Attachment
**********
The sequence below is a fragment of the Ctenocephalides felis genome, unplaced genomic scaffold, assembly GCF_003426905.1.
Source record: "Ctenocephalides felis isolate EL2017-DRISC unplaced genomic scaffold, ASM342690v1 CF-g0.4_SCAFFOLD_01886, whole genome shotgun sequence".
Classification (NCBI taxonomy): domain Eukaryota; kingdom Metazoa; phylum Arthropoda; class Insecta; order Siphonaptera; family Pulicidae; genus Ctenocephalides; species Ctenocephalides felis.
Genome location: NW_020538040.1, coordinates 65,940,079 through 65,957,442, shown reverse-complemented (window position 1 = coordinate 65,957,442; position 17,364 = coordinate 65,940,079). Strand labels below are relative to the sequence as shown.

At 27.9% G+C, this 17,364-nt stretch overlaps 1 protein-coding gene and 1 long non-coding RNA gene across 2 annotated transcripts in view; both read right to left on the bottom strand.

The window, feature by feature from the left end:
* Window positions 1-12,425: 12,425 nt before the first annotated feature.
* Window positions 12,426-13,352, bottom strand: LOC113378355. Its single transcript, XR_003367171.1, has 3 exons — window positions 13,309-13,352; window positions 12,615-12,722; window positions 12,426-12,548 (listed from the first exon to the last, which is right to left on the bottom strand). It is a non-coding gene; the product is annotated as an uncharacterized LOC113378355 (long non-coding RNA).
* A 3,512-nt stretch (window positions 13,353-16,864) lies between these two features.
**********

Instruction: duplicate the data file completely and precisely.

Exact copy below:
The sequence below is a fragment of the Ctenocephalides felis genome, unplaced genomic scaffold, assembly GCF_003426905.1.
Source record: "Ctenocephalides felis isolate EL2017-DRISC unplaced genomic scaffold, ASM342690v1 CF-g0.4_SCAFFOLD_01886, whole genome shotgun sequence".
Classification (NCBI taxonomy): domain Eukaryota; kingdom Metazoa; phylum Arthropoda; class Insecta; order Siphonaptera; family Pulicidae; genus Ctenocephalides; species Ctenocephalides felis.
Genome location: NW_020538040.1, coordinates 65,940,079 through 65,957,442, shown reverse-complemented (window position 1 = coordinate 65,957,442; position 17,364 = coordinate 65,940,079). Strand labels below are relative to the sequence as shown.

At 27.9% G+C, this 17,364-nt stretch overlaps 1 protein-coding gene and 1 long non-coding RNA gene across 2 annotated transcripts in view; both read right to left on the bottom strand.

The window, feature by feature from the left end:
* Window positions 1-12,425: 12,425 nt before the first annotated feature.
* Window positions 12,426-13,352, bottom strand: LOC113378355. Its single transcript, XR_003367171.1, has 3 exons — window positions 13,309-13,352; window positions 12,615-12,722; window positions 12,426-12,548 (listed from the first exon to the last, which is right to left on the bottom strand). It is a non-coding gene; the product is annotated as an uncharacterized LOC113378355 (long non-coding RNA).
* A 3,512-nt stretch (window positions 13,353-16,864) lies between these two features.